October 10, 2013

Pull up a stool...lemon basics!

If you've taken a minute to "Meet Euna Mae" (here) then you know that I learned a lot from her by pulling up a stool and watching her cook, asking questions, observing, and gaining an understanding of kitchen basics. So I invite you to pull up a stool...and let's talk lemons!

Next to salt and pepper, I truly believe that lemon is the next most common ingredient I use for flavor in my kitchen! 

If you saw the recipe for Euna Mae's Lemon Glazed Cake (here), you saw that fresh lemon juice is used in the cake batter itself and on top of the cake in the glaze. There is absolutely no substitute for fresh lemon juice. And I don't want to hurt the feelings of the bottled lemon juice people, but it ain't the same. If I learned anything of kitchen-long value from Euna Mae, it was to always use fresh lemon. Always.

So here are few lemon basics that I hope will make you more savvy in your own kitchen! Because good solid fundamentals are what make good cooks great! 

Choose lemons that are smaller and heavier for their size. Smaller lemons tend to be juicier than the big ones. Also be sure they don't have cuts or bruises on the flesh. Pick the pretty ones!

Store lemons in the refrigerator in the crisper drawer OR store them loosely on a refrigerator shelf inside the bag they came in. Refrigerating lemons gives them longer life!

Bring lemons to room temperature when you plan to use them. Room temperature lemons will juice better than cold lemons.

Using a microplane zester, grate the rind - the bright yellow outer layer of the lemon - and use in your recipe or freeze in little baggies for adding to future sweet breads, pastas, marinades and more! Be swift but gentle when you zest so you're sure not to grate down into the white layer which is the bitter pith. Zest a whole lemon before you cut it or you'll have quite a time trying to zest a half-lemon. I put lemon zest in probably 75% of the dishes/desserts I make!!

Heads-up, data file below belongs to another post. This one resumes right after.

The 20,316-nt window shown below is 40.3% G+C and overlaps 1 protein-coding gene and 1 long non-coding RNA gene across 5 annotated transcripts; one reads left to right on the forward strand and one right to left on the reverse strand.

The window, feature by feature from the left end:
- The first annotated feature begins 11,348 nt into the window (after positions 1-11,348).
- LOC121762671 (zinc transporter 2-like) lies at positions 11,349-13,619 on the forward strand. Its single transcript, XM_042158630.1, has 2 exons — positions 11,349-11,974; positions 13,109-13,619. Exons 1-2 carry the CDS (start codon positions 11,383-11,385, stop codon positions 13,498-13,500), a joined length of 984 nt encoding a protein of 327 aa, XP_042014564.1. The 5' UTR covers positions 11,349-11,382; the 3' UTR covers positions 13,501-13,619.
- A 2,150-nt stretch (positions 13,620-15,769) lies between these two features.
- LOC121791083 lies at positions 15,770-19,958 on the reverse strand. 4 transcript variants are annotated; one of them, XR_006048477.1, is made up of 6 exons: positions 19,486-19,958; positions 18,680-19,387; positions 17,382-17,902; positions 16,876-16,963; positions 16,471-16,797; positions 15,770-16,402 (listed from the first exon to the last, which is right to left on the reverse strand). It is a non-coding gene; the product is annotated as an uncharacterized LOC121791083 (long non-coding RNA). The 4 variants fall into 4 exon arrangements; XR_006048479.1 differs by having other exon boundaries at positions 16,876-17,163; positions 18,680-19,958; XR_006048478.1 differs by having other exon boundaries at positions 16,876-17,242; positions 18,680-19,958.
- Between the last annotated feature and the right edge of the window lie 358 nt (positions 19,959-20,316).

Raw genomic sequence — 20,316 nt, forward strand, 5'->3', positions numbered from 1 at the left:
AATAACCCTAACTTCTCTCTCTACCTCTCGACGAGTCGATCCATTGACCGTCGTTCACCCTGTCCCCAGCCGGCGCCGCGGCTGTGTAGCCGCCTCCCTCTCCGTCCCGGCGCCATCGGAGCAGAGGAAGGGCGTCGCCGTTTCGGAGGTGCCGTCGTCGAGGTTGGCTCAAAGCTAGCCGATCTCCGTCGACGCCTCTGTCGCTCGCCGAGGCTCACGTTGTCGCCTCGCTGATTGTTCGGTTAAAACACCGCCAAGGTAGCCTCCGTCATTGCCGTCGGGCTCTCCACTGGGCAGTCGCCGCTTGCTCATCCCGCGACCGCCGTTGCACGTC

Roll the room-temperature lemon on the counter, apply pressure with your palm.  This step loosens all the little lemon juice sacs inside so you get the most juice!  Cut the lemon in half and squeeze the lemon into the cupped hand of your other hand, letting the juice fall between your (clean) fingers, but letting your hands catch the seeds. OR you can buy one of these dreamy citrus squeezies and let it do the work for you.  I juice so many lemons to make fresh lemon bars that I finally bought the tool because my old hands couldn't take it anymore.  It has been a life-changer, y'all.  On average, there are 2-3 tablespoons of juice per lemon...in case you're wondering.

Whole lemons do not freeze well.  However, you can juice the lemon and freeze the juice in jars or even ice cube trays! Mmmmmm, imagine a few fresh lemon ice cubes dropped down inside sweet tea with mint?! See, always thinking....

There are at least 753 uses for leftover lemon rinds, including cleaning products, hair care, deodorizers, infused sugars and oils and more! And we'll talk about those in detail on another day!  I personally love to cut up my rinds into smaller pieces and run them down my disposal to cut the grime and give off a fresh citrus scent. It's quick and it's resourceful!